The airport tweeted at 12:15 a.m. local time that it had reopened. No cars in the parking lots appeared to be damaged, the airport said.
“We apologize for the inconvenience," the airport tweeted. "A tornado destroyed homes and businesses miles away & debris rained down onto the airport. Our crews had to clean it up in order to be safe.”
On Facebook, the speedway wrote that the tornado “missed the track, but it has impacted the communities near us. Please keep those affected in your thoughts tonight."
One such community was Linwood, Kan., a small city located less than 40 minutes southwest of Kansas City.
Brian Hahn, a Linwood resident, told KMBC that he and his family heeded the warnings, and hunkered in their basement under a mattress as the tornado approached. Hahn said he heard the telltale rumble, followed by a change in the air pressure.
“The next thing I know, I could hear it was over us,” he said. “I saw my bedroom just leave, it was gone. We were underneath the one part of the house that didn’t get taken.”
In images of the tornado’s aftermath, the ground was covered in piles of rubble, felled trees and power poles, and overturned cars.
When Hahn emerged, the sight that greeted him was equally grim. Beyond the destruction to his home, he told KMBC that two silos and his livestock were nowhere to be found.
“I feel lucky I’m alive,” he said.
As Mark Duffin stood outside the remnants of his home near Linwood, he told the Star he was “overwhelmed,” but grateful his family and pets survived.
“I had a plan for years, we’ve lived here a long time,” Duffin said. “Followed the plan and . . . made it out alive.”
About a half-hour after the tornado tore through the Linwood area, dozens of first responders were continuing to arrive on scene with chain saws, ATVs and other rescue equipment.
Over in Douglas County, which includes Lawrence, search-and-rescue efforts were also ongoing, despite being slowed by darkness and thunderstorms, Bob Newton, a spokesman for the county’s emergency management service, told The Washington Post late Tuesday.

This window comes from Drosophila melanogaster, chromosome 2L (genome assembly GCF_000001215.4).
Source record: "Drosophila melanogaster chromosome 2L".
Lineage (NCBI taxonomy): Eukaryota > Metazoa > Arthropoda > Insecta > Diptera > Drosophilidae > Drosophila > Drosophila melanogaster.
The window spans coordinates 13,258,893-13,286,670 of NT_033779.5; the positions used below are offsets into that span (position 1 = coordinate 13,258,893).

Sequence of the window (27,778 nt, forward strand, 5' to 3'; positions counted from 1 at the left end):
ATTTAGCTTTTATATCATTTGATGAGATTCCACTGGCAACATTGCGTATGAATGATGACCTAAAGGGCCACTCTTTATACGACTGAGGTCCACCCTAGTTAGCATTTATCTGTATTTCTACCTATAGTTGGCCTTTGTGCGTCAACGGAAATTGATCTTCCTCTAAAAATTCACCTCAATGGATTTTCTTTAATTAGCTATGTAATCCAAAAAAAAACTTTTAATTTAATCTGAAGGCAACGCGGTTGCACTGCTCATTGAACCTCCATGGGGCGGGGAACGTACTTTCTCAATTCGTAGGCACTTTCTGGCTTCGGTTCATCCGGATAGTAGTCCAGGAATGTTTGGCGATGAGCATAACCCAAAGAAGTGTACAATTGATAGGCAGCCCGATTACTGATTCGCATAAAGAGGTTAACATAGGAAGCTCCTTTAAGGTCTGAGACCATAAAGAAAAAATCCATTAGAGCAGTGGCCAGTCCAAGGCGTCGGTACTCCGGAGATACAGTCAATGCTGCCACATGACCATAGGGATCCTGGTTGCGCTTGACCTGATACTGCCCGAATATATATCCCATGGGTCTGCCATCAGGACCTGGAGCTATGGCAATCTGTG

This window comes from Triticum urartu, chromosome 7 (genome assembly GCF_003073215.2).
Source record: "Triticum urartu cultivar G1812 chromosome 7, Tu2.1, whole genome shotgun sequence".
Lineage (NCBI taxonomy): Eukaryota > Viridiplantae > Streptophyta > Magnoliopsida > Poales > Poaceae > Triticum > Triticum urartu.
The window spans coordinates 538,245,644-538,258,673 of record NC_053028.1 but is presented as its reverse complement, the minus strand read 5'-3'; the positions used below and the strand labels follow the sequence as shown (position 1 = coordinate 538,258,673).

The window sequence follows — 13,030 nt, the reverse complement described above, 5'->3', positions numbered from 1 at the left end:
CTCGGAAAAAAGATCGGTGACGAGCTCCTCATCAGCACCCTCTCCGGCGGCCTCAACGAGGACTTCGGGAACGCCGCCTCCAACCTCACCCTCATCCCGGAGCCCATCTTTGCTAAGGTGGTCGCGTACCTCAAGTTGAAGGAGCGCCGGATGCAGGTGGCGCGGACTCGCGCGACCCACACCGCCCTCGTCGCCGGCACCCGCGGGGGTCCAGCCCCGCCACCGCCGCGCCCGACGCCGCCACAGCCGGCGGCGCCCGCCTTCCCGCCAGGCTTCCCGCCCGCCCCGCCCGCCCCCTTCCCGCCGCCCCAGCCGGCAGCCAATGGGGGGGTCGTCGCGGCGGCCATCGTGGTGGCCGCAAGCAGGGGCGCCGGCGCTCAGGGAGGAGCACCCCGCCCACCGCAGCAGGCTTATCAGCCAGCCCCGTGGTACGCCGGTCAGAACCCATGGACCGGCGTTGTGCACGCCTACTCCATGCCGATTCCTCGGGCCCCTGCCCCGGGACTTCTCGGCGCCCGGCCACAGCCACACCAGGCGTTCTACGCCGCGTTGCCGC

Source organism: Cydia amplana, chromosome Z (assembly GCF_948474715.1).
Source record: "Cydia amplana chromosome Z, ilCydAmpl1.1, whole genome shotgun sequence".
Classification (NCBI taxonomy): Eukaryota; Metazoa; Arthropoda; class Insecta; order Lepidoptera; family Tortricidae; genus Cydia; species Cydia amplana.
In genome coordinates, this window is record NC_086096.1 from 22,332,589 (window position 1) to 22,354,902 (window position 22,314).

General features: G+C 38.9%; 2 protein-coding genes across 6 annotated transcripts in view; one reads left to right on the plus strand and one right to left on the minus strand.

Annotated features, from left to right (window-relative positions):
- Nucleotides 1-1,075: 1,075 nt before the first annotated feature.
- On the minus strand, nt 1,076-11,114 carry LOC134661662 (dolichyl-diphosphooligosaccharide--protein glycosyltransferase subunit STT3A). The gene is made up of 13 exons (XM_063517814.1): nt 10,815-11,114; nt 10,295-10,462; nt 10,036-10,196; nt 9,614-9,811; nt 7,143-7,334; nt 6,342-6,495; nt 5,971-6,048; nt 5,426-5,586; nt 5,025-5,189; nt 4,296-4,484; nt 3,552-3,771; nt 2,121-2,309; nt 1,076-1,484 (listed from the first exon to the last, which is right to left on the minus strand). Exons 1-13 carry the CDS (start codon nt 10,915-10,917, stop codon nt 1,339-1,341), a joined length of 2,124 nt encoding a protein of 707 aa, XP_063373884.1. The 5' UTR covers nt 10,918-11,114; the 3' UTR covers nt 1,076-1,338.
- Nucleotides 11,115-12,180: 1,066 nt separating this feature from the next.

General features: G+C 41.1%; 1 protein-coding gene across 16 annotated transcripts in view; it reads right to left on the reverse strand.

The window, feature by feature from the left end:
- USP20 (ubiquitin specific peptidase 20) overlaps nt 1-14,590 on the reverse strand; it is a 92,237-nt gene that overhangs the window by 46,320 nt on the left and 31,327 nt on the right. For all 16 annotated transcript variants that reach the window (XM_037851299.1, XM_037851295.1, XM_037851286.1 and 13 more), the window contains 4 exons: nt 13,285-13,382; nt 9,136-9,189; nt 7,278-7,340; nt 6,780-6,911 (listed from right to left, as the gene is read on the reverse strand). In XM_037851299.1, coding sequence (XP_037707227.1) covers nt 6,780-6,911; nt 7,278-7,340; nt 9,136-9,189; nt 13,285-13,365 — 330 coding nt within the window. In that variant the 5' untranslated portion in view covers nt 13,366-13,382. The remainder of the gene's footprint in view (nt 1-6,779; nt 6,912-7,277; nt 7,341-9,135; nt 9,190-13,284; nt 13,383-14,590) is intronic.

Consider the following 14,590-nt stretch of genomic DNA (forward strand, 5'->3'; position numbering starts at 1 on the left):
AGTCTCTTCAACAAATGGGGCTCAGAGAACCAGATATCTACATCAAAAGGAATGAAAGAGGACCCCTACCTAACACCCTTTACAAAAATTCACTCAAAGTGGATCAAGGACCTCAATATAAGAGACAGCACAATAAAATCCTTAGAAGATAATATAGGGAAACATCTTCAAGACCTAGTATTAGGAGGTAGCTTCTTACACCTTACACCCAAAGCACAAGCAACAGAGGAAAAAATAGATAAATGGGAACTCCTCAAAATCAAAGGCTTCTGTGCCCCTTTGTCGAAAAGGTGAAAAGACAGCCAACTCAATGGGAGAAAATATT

“Even though it didn’t go through any major city in our county, . . . there were suburban neighborhoods just outside of Lawrence that were hit,” Newton said, adding that the damage to homes was “significant.”
Lawrence Memorial Hospital received 12 people with injuries from the tornado, hospital spokeswoman Janice Early told the Star.
The American Red Cross opened a shelter at the Douglas County Fairgrounds on Tuesday evening for people and pets displaced by the storm.
Less than an hour after the Weather Service reported that the tornado had lifted Tuesday night, Kelly, the Kansas governor, announced that President Trump had granted her request for an emergency federal disaster declaration. The assistance would go to 18 counties in the state affected by severe weather, heavy rains and flooding, a news release said.
“I’m pleased the president granted these counties emergency support,” Kelly said in the release. “Sadly, with additional devastating storms hitting several communities tonight, this may only be the beginning of the support Kansas needs.”
Matthew Cappucci contributed reporting from Linwood, Kan.